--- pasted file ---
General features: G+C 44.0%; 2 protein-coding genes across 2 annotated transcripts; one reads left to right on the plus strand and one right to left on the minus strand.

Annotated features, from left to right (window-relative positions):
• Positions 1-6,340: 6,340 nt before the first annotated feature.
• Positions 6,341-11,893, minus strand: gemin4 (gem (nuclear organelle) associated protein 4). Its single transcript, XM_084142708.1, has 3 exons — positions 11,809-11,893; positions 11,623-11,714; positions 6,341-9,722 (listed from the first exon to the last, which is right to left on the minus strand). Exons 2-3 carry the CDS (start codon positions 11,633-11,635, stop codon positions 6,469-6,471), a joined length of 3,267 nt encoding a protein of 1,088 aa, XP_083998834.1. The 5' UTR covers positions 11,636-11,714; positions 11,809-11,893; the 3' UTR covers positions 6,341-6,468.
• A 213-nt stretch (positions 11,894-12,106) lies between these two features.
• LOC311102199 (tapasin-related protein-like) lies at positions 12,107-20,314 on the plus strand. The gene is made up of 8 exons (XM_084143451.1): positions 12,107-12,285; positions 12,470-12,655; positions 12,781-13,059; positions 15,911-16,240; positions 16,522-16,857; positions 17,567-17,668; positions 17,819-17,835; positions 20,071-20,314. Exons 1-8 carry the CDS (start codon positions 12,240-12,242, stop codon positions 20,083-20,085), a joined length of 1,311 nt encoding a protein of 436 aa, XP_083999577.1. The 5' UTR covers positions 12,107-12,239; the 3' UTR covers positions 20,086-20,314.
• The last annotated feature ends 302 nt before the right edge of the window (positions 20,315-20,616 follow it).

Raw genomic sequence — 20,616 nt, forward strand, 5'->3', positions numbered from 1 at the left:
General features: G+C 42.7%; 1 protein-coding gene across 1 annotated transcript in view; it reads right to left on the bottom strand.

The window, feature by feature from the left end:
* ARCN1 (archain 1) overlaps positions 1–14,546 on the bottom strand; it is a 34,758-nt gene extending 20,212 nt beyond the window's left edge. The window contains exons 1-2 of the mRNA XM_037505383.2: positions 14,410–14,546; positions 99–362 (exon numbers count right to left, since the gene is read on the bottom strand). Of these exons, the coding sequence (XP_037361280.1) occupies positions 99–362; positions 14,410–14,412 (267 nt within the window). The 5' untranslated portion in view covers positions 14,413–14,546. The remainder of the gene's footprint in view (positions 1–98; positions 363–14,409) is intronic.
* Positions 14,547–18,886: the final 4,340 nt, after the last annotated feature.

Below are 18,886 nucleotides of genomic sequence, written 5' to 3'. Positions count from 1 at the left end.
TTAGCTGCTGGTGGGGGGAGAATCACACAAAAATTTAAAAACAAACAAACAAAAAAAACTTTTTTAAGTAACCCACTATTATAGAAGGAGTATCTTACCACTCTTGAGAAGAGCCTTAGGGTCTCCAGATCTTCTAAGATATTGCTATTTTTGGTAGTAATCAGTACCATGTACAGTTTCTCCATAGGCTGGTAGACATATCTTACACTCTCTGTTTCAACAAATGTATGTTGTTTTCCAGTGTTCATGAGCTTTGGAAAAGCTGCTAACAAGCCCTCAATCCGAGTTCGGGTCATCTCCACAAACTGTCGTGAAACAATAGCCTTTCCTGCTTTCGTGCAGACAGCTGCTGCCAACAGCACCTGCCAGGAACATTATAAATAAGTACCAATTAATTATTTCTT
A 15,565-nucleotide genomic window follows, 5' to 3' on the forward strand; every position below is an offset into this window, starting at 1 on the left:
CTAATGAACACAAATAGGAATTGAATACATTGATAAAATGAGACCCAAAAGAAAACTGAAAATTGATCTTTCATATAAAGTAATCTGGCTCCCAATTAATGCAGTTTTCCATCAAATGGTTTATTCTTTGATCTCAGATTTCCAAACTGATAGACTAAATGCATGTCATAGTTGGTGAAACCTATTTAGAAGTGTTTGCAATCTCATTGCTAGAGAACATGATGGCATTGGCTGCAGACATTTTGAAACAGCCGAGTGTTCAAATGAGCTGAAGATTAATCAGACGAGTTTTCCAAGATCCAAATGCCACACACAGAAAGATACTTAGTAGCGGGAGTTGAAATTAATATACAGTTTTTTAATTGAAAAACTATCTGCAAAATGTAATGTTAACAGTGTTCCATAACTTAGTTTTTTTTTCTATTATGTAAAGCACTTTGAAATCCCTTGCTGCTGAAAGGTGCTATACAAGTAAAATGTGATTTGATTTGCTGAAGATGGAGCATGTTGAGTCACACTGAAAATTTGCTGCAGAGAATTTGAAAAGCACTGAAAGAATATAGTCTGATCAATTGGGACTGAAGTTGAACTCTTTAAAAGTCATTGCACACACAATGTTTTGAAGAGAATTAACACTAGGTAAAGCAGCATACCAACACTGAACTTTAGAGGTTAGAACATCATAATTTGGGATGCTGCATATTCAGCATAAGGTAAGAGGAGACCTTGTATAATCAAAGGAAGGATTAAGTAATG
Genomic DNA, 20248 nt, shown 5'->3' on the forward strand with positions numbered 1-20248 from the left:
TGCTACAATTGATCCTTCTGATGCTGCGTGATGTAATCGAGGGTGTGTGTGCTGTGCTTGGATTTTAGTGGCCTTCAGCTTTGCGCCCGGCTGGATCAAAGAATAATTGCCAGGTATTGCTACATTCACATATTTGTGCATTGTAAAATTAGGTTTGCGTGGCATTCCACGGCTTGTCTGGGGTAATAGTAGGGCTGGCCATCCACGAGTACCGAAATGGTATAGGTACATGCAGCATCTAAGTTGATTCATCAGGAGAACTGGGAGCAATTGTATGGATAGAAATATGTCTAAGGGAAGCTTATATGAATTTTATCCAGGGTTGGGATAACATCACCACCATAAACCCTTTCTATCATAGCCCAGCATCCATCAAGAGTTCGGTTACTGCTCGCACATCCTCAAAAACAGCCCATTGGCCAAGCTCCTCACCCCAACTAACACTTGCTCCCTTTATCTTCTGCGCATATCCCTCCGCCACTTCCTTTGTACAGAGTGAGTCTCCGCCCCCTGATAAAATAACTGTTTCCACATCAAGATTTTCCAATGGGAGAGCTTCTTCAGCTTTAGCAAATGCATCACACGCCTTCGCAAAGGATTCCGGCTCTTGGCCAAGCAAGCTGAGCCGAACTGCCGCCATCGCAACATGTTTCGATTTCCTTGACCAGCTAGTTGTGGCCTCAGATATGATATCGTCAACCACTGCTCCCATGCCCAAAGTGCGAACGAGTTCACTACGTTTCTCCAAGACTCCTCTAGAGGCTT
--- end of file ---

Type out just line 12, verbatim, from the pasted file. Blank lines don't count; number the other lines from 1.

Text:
* Positions 14,547–18,886: the final 4,340 nt, after the last annotated feature.